• Current job openings in Illinois. Right now, there are 30 openings in Illinois for the 2021-22 school year. Of those, 13 positions have already been filled. His hope is that the other 17 positions will be filled by the end of April.

• Opportunity for growth. A common theme for job openings within Illinois is the need for an additional teacher to grow the program. This expansion could be due to higher enrollment in high school curriculum, but these openings are also being used for other academic requirements, Dittmar says. Some school districts are hiring another ag teacher to help students develop career and technical skills through courses such as nutrition, woodworking and electricity. FCAE also wants to develop more junior high agriculture courses across the state. In turn, all of these courses become a part of the established ag program.

• New ag education graduates. Currently, 38 Illinois college students will graduate with an ag education degree in May. This number is calculated from those individuals who completed a student teaching assignment in the fall 2020 semester or are currently completing their student teaching this spring, Dittmar says. Research shows that on average, 60% of these individuals will accept a teaching position in their first year, while 40% of them will move into positions with agribusiness, ag commodity groups and agricultural organizations, or go on to graduate school.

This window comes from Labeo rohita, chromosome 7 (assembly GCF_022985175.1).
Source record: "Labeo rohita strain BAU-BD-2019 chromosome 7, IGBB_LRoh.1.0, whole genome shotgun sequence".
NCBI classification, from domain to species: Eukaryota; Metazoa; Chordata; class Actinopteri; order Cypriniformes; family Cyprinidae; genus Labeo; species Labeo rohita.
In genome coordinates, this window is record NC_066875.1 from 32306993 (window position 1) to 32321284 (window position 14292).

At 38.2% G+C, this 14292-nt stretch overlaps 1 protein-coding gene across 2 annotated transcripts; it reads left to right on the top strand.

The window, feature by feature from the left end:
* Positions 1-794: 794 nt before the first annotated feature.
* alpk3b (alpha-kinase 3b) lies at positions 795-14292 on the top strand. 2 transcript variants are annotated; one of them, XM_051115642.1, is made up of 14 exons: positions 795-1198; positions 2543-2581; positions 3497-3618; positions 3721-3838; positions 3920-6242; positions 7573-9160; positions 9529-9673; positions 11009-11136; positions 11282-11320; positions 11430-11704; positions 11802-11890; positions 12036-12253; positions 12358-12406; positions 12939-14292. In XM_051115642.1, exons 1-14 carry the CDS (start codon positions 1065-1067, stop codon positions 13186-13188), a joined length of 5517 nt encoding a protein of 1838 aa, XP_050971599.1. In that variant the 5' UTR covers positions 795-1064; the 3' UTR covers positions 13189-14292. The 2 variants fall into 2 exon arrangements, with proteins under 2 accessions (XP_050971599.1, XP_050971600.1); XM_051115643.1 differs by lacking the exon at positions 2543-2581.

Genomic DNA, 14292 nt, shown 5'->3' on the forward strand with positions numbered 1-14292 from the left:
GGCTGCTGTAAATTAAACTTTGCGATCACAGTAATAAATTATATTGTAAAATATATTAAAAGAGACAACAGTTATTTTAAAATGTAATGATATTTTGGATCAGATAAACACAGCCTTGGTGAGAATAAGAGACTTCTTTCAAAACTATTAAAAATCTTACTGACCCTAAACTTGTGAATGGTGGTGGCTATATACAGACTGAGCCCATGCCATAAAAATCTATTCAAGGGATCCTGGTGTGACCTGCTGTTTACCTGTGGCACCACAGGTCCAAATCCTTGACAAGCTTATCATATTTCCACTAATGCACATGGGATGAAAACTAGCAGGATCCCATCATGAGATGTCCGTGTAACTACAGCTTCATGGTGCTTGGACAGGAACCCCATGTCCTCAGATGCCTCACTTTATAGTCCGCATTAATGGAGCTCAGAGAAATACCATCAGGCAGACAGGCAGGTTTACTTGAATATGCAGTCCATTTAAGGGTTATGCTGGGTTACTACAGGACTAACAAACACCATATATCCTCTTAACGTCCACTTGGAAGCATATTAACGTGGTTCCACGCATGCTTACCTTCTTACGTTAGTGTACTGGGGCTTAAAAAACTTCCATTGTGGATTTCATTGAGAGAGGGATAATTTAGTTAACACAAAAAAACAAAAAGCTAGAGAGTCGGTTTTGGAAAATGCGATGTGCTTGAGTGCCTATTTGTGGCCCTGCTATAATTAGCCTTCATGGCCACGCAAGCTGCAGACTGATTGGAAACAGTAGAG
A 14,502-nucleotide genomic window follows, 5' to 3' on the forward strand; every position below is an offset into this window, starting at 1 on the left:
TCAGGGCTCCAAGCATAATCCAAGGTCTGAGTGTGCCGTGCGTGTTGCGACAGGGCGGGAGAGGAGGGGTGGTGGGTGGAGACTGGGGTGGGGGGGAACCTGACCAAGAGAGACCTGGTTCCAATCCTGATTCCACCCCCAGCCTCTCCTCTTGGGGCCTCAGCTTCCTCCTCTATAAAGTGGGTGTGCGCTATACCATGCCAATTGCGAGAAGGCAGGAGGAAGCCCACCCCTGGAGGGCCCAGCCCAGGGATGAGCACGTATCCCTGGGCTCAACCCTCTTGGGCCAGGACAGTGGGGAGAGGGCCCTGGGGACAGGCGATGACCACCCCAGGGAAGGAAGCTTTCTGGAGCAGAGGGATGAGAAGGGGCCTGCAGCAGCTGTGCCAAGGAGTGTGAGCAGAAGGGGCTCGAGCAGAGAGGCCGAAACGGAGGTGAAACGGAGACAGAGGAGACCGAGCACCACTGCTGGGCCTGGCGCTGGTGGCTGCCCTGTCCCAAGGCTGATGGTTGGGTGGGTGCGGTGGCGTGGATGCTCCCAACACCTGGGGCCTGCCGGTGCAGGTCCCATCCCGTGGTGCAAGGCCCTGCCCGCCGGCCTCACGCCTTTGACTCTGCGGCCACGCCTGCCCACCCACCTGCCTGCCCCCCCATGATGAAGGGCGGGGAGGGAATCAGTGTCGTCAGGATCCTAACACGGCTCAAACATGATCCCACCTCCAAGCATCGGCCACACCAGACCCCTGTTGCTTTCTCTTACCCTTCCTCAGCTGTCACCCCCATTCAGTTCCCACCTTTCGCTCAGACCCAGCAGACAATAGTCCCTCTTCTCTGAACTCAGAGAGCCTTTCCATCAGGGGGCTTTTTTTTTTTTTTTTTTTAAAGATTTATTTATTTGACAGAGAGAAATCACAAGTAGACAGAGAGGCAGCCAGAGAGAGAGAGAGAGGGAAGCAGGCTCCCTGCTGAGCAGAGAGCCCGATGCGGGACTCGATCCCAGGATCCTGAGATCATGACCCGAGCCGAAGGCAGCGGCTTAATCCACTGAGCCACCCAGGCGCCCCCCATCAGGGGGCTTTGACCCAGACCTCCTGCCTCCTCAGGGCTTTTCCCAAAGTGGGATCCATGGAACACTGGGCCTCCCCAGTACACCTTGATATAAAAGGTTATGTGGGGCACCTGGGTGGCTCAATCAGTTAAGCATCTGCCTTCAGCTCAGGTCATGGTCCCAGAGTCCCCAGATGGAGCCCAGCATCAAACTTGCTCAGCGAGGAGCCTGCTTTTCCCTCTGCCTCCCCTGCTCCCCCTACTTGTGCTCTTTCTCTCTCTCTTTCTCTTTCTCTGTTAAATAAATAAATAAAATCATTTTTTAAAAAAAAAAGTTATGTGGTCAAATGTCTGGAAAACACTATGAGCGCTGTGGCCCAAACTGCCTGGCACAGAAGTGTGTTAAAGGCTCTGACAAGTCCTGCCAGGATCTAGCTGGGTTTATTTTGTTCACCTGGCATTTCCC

• What about the instructors who did not receive an ag education degree? In Illinois, 22% of teachers completed a degree outside of agricultural education. That’s OK, Dittmar says. They’re able to teach thanks to the Educator’s License with Stipulations (ELS). He credits that licensing ability for helping fill ag teaching positions and preserve programs. FCAE, a project administered through the Illinois State Board of Education, helps get those with an ELS degree up to speed in education.